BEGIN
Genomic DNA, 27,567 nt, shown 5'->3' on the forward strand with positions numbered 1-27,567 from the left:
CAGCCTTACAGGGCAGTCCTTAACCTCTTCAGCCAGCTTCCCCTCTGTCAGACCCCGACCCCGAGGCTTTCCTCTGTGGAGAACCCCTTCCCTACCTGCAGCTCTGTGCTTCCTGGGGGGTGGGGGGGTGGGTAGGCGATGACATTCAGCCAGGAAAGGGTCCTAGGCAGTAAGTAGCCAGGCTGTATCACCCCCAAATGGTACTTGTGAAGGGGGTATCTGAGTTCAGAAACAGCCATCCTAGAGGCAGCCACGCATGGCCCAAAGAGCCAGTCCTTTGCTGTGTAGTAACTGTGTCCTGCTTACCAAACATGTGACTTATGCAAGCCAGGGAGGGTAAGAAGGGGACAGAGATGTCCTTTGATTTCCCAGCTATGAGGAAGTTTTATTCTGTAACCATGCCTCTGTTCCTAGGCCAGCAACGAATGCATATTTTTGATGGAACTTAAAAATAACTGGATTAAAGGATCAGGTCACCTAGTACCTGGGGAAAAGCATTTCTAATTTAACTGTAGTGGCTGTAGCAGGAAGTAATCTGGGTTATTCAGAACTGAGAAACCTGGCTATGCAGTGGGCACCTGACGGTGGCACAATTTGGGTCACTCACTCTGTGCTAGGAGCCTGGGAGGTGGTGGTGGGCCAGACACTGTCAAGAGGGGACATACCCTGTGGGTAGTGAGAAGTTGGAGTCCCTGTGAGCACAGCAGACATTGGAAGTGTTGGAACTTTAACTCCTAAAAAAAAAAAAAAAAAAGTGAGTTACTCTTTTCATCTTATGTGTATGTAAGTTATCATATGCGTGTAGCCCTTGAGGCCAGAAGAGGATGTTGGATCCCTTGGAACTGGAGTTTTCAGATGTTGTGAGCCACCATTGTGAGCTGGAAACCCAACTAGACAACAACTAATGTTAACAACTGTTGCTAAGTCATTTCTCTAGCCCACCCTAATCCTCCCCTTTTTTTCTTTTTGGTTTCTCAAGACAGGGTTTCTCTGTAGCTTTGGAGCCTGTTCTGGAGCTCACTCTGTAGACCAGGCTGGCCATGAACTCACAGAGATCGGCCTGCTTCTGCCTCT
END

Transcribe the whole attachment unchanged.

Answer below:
Genomic DNA, 27,567 nt, shown 5'->3' on the forward strand with positions numbered 1-27,567 from the left:
CAGCCTTACAGGGCAGTCCTTAACCTCTTCAGCCAGCTTCCCCTCTGTCAGACCCCGACCCCGAGGCTTTCCTCTGTGGAGAACCCCTTCCCTACCTGCAGCTCTGTGCTTCCTGGGGGGTGGGGGGGTGGGTAGGCGATGACATTCAGCCAGGAAAGGGTCCTAGGCAGTAAGTAGCCAGGCTGTATCACCCCCAAATGGTACTTGTGAAGGGGGTATCTGAGTTCAGAAACAGCCATCCTAGAGGCAGCCACGCATGGCCCAAAGAGCCAGTCCTTTGCTGTGTAGTAACTGTGTCCTGCTTACCAAACATGTGACTTATGCAAGCCAGGGAGGGTAAGAAGGGGACAGAGATGTCCTTTGATTTCCCAGCTATGAGGAAGTTTTATTCTGTAACCATGCCTCTGTTCCTAGGCCAGCAACGAATGCATATTTTTGATGGAACTTAAAAATAACTGGATTAAAGGATCAGGTCACCTAGTACCTGGGGAAAAGCATTTCTAATTTAACTGTAGTGGCTGTAGCAGGAAGTAATCTGGGTTATTCAGAACTGAGAAACCTGGCTATGCAGTGGGCACCTGACGGTGGCACAATTTGGGTCACTCACTCTGTGCTAGGAGCCTGGGAGGTGGTGGTGGGCCAGACACTGTCAAGAGGGGACATACCCTGTGGGTAGTGAGAAGTTGGAGTCCCTGTGAGCACAGCAGACATTGGAAGTGTTGGAACTTTAACTCCTAAAAAAAAAAAAAAAAAAGTGAGTTACTCTTTTCATCTTATGTGTATGTAAGTTATCATATGCGTGTAGCCCTTGAGGCCAGAAGAGGATGTTGGATCCCTTGGAACTGGAGTTTTCAGATGTTGTGAGCCACCATTGTGAGCTGGAAACCCAACTAGACAACAACTAATGTTAACAACTGTTGCTAAGTCATTTCTCTAGCCCACCCTAATCCTCCCCTTTTTTTCTTTTTGGTTTCTCAAGACAGGGTTTCTCTGTAGCTTTGGAGCCTGTTCTGGAGCTCACTCTGTAGACCAGGCTGGCCATGAACTCACAGAGATCGGCCTGCTTCTGCCTCT